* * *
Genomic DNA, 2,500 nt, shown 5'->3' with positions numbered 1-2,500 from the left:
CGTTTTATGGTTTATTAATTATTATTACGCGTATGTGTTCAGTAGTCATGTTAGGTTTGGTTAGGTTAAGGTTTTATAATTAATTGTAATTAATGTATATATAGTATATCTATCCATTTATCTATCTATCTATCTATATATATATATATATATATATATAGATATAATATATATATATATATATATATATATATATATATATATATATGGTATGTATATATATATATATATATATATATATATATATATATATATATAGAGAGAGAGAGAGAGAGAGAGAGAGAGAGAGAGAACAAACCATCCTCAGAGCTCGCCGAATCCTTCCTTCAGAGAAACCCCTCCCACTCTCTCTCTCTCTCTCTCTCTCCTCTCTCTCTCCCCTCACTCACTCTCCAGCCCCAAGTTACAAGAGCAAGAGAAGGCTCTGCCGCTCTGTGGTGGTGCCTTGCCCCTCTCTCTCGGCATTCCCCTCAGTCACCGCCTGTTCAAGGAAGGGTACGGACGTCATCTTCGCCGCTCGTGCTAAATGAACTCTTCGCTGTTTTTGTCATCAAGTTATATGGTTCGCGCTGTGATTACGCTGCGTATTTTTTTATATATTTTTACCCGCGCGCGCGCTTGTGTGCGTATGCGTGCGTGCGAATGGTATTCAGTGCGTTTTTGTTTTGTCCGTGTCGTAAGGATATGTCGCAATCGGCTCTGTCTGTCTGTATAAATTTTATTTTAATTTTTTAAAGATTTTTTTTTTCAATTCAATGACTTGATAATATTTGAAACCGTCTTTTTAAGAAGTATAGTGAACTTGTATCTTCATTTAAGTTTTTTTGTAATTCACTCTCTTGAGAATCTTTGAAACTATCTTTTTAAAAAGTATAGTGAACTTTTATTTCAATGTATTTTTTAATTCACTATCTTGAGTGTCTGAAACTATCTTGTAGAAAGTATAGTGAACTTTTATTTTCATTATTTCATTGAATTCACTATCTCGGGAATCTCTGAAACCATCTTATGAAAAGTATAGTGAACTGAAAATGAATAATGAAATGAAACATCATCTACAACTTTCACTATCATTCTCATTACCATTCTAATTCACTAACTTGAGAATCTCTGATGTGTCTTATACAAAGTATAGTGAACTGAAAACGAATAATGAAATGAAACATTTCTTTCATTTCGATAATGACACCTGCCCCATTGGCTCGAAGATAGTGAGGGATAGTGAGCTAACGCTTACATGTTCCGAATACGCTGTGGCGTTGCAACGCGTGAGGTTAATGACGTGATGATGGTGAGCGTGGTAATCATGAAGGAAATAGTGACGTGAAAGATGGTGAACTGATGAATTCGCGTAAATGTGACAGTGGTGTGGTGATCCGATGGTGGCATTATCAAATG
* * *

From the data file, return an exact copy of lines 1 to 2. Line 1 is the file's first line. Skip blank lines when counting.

Genomic DNA, 2,500 nt, shown 5'->3' with positions numbered 1-2,500 from the left:
CGTTTTATGGTTTATTAATTATTATTACGCGTATGTGTTCAGTAGTCATGTTAGGTTTGGTTAGGTTAAGGTTTTATAATTAATTGTAATTAATGTATATATAGTATATCTATCCATTTATCTATCTATCTATCTATATATATATATATATATATATATAGATATAATATATATATATATATATATATATATATATATATATATATATGGTATGTATATATATATATATATATATATATATATATATATATATATATAGAGAGAGAGAGAGAGAGAGAGAGAGAGAGAGAGAACAAACCATCCTCAGAGCTCGCCGAATCCTTCCTTCAGAGAAACCCCTCCCACTCTCTCTCTCTCTCTCTCTCTCCTCTCTCTCTCCCCTCACTCACTCTCCAGCCCCAAGTTACAAGAGCAAGAGAAGGCTCTGCCGCTCTGTGGTGGTGCCTTGCCCCTCTCTCTCGGCATTCCCCTCAGTCACCGCCTGTTCAAGGAAGGGTACGGACGTCATCTTCGCCGCTCGTGCTAAATGAACTCTTCGCTGTTTTTGTCATCAAGTTATATGGTTCGCGCTGTGATTACGCTGCGTATTTTTTTATATATTTTTACCCGCGCGCGCGCTTGTGTGCGTATGCGTGCGTGCGAATGGTATTCAGTGCGTTTTTGTTTTGTCCGTGTCGTAAGGATATGTCGCAATCGGCTCTGTCTGTCTGTATAAATTTTATTTTAATTTTTTAAAGATTTTTTTTTTCAATTCAATGACTTGATAATATTTGAAACCGTCTTTTTAAGAAGTATAGTGAACTTGTATCTTCATTTAAGTTTTTTTGTAATTCACTCTCTTGAGAATCTTTGAAACTATCTTTTTAAAAAGTATAGTGAACTTTTATTTCAATGTATTTTTTAATTCACTATCTTGAGTGTCTGAAACTATCTTGTAGAAAGTATAGTGAACTTTTATTTTCATTATTTCATTGAATTCACTATCTCGGGAATCTCTGAAACCATCTTATGAAAAGTATAGTGAACTGAAAATGAATAATGAAATGAAACATCATCTACAACTTTCACTATCATTCTCATTACCATTCTAATTCACTAACTTGAGAATCTCTGATGTGTCTTATACAAAGTATAGTGAACTGAAAACGAATAATGAAATGAAACATTTCTTTCATTTCGATAATGACACCTGCCCCATTGGCTCGAAGATAGTGAGGGATAGTGAGCTAACGCTTACATGTTCCGAATACGCTGTGGCGTTGCAACGCGTGAGGTTAATGACGTGATGATGGTGAGCGTGGTAATCATGAAGGAAATAGTGACGTGAAAGATGGTGAACTGATGAATTCGCGTAAATGTGACAGTGGTGTGGTGATCCGATGGTGGCATTATCAAATG